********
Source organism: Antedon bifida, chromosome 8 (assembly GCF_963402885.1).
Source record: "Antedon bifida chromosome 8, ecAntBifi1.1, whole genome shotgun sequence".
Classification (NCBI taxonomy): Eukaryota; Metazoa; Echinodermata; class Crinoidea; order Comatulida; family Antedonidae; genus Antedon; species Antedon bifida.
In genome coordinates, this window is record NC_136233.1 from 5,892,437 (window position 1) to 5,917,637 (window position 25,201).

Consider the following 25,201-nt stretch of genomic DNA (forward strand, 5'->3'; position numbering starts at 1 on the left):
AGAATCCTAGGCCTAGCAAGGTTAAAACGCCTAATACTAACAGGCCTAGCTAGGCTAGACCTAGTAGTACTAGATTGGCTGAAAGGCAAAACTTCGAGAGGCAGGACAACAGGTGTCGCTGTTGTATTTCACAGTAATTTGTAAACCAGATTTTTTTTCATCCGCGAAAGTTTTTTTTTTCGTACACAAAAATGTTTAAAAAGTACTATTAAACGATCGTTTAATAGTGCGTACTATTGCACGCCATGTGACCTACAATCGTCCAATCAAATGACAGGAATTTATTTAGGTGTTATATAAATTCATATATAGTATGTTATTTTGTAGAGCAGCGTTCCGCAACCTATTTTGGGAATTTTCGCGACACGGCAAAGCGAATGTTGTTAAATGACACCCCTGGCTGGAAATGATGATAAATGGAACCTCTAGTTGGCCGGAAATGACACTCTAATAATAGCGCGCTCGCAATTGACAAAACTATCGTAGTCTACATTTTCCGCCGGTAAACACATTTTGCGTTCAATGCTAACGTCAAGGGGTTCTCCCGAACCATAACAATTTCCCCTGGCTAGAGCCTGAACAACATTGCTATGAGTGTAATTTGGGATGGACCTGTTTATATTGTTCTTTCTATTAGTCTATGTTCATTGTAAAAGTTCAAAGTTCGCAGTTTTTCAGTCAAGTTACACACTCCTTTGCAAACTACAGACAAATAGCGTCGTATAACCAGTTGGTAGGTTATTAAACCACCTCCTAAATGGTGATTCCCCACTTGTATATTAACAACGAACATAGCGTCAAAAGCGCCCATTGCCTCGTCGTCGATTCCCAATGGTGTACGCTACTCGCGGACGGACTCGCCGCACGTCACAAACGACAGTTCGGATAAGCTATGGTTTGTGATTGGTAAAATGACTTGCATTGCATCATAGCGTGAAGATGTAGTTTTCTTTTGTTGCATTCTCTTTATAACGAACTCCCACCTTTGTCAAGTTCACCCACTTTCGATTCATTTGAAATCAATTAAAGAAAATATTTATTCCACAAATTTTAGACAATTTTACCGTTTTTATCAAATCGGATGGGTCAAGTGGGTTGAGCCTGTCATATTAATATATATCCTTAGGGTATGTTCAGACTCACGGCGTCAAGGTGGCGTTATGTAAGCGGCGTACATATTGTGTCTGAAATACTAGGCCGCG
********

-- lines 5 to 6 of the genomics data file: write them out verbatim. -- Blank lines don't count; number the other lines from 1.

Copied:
Consider the following 25,201-nt stretch of genomic DNA (forward strand, 5'->3'; position numbering starts at 1 on the left):
AGAATCCTAGGCCTAGCAAGGTTAAAACGCCTAATACTAACAGGCCTAGCTAGGCTAGACCTAGTAGTACTAGATTGGCTGAAAGGCAAAACTTCGAGAGGCAGGACAACAGGTGTCGCTGTTGTATTTCACAGTAATTTGTAAACCAGATTTTTTTTCATCCGCGAAAGTTTTTTTTTTCGTACACAAAAATGTTTAAAAAGTACTATTAAACGATCGTTTAATAGTGCGTACTATTGCACGCCATGTGACCTACAATCGTCCAATCAAATGACAGGAATTTATTTAGGTGTTATATAAATTCATATATAGTATGTTATTTTGTAGAGCAGCGTTCCGCAACCTATTTTGGGAATTTTCGCGACACGGCAAAGCGAATGTTGTTAAATGACACCCCTGGCTGGAAATGATGATAAATGGAACCTCTAGTTGGCCGGAAATGACACTCTAATAATAGCGCGCTCGCAATTGACAAAACTATCGTAGTCTACATTTTCCGCCGGTAAACACATTTTGCGTTCAATGCTAACGTCAAGGGGTTCTCCCGAACCATAACAATTTCCCCTGGCTAGAGCCTGAACAACATTGCTATGAGTGTAATTTGGGATGGACCTGTTTATATTGTTCTTTCTATTAGTCTATGTTCATTGTAAAAGTTCAAAGTTCGCAGTTTTTCAGTCAAGTTACACACTCCTTTGCAAACTACAGACAAATAGCGTCGTATAACCAGTTGGTAGGTTATTAAACCACCTCCTAAATGGTGATTCCCCACTTGTATATTAACAACGAACATAGCGTCAAAAGCGCCCATTGCCTCGTCGTCGATTCCCAATGGTGTACGCTACTCGCGGACGGACTCGCCGCACGTCACAAACGACAGTTCGGATAAGCTATGGTTTGTGATTGGTAAAATGACTTGCATTGCATCATAGCGTGAAGATGTAGTTTTCTTTTGTTGCATTCTCTTTATAACGAACTCCCACCTTTGTCAAGTTCACCCACTTTCGATTCATTTGAAATCAATTAAAGAAAATATTTATTCCACAAATTTTAGACAATTTTACCGTTTTTATCAAATCGGATGGGTCAAGTGGGTTGAGCCTGTCATATTAATATATATCCTTAGGGTATGTTCAGACTCACGGCGTCAAGGTGGCGTTATGTAAGCGGCGTACATATTGTGTCTGAAATACTAGGCCGCG